John Colson: Hit and Run
August 8, 2008
I can see it now.
A couple has just disembarked from their canoe on a warm night at a local reservoir, murmuring softly and lovingly to one another as they pull the canoe onto the shore near their tent, maybe stumbling a bit under the weight of the craft and the influence of the wine they shared while out on the water.
Suddenly an intense beam of light spears them where they stand, hands wrapped around the gunwales of the canoe, hair somewhat tousled, eyes staring like those of a deer caught on a highway by oncoming headlights.
Guttural orders are barked from the darkness behind the spotlight, as both tipsy boaters try to make out the faces behind the voices and start to argue with their captors. The young man reaches for the wine skin to show the officers, and stops as he stares into the gun barrel of a nervous park ranger. No one is hurt, but the couple gets to face a dreaded BUI (boating under the influence) charge, along with charges of possession of illegal drugs after the rangers find a film canister half-full of marijuana that the canoers swear isn’t theirs.
Far fetched? Maybe. But it could happen, thanks to a new state law that broadens and toughens an older law aimed at punishing anyone found drinking while operating watercraft on Colorado’s rivers, lakes and reservoirs.
The old law covered only motorized watercraft, a sensible precaution against drunks endangering everyone around them as they hotrod around on the waterways.
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This new law, though, appears to be nothing more than an outgrowth of our national tendency to overemphasize law enforcement’s role in governing human frailties and foolishness, an extension of puritanical hypocrisy that goes back centuries.
It puts canoes, kayaks and rafts on an equal legal footing with high-powered speedboats, and offers up the grim potential for sending offending parties to jail for nothing more than the simple enjoyment of an alcoholic beverage while paddling and sightseeing on the water.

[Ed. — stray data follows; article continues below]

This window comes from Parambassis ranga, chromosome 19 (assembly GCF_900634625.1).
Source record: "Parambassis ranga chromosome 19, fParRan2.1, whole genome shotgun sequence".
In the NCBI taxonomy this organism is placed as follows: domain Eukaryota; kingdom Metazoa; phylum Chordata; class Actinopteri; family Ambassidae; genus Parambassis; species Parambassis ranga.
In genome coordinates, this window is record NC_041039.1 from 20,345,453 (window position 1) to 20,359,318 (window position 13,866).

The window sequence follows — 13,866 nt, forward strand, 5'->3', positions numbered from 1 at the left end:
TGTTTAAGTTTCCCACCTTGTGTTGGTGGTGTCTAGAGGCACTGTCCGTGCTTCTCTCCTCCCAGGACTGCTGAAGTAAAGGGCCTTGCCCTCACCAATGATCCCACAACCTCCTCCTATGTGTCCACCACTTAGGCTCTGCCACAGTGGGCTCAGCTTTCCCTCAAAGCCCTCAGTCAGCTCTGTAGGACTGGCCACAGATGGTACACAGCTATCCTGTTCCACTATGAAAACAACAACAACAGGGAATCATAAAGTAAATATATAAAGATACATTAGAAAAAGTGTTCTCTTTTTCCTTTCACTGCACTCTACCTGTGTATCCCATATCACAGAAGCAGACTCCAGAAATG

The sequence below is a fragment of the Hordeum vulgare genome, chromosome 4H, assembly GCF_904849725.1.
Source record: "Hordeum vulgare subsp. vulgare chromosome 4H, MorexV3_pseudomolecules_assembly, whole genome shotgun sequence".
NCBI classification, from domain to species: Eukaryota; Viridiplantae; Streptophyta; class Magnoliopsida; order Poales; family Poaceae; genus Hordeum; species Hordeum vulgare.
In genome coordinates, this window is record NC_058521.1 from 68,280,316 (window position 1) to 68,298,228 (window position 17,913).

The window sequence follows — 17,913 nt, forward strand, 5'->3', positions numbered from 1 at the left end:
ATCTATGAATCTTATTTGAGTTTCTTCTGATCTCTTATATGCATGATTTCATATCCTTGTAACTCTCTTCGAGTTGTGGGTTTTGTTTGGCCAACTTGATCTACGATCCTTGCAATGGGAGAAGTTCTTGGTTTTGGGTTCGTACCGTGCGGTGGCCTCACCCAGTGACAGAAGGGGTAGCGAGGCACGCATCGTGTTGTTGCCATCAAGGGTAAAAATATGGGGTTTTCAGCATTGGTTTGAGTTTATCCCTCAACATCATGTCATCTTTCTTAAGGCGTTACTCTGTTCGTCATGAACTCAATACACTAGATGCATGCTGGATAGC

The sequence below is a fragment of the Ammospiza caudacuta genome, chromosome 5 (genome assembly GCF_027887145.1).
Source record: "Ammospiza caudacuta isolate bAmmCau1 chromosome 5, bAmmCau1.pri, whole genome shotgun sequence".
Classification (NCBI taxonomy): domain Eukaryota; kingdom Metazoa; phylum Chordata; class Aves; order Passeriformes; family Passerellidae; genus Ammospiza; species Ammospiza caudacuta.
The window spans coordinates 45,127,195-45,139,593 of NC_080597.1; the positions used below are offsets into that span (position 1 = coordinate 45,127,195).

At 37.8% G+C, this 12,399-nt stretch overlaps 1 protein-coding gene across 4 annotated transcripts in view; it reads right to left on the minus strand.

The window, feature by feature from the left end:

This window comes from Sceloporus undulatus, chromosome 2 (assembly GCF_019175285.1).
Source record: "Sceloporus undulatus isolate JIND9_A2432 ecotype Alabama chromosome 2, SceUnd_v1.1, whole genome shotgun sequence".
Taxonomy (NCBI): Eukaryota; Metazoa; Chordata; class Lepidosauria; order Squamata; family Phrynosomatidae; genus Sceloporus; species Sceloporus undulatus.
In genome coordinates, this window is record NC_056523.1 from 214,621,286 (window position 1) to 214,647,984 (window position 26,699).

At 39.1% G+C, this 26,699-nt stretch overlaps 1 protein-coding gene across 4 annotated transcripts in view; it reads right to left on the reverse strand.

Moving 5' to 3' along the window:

Granted, people can be pretty stupid about gauging their capacity for drink while engaged in a wide range of activities, and I can’t argue with some of the laws aimed at curbing and punishing rank stupidity. But there is such a thing as carrying it too far, and this seems like a prime example.
For one thing, there is no evidence that laws eliminate stupidity. People generally do not think, “Oh, dear, I might get in trouble over this” as they suck down a beer or sip at a martini while doing something that they shouldn’t while drunk. It’s not the way we’re built.
Instead, we rationalize our need for a little relaxation into an excuse for bad judgment, and in most cases the outcome is not fatal for ourselves or anyone else in the vicinity.
Occasionally, of course, the outcome is tragic, and those whose actions precipitate such tragedies certainly should be held accountable.
But you cannot legislate intelligence or judgment. Steadily ratcheting up the legal consequences of minor lapses in judgment does little but fatten the state’s coffers, create an ever-expanding police-state mentality, and overcrowd our jails, as is readily apparent in the failed War On Drugs.
And where, in the name of all that is fun, is the hazard presented to society by someone who partakes of a little booze while paddling a canoe or a kayak?
If a rafting guide gets drunk and kills off some of his clients in an accident on a river, that guide should answer to the full extent of the law for his bad acts. But where is the sense in making criminals out of people floating around with a buzz on, posing a threat to no one but themselves?
This is a bad law, perhaps just another example of overzealous lawyers eager to create new ways to earn their exorbitant fees. It’s a sign of a government gone haywire, and should be revised or repealed.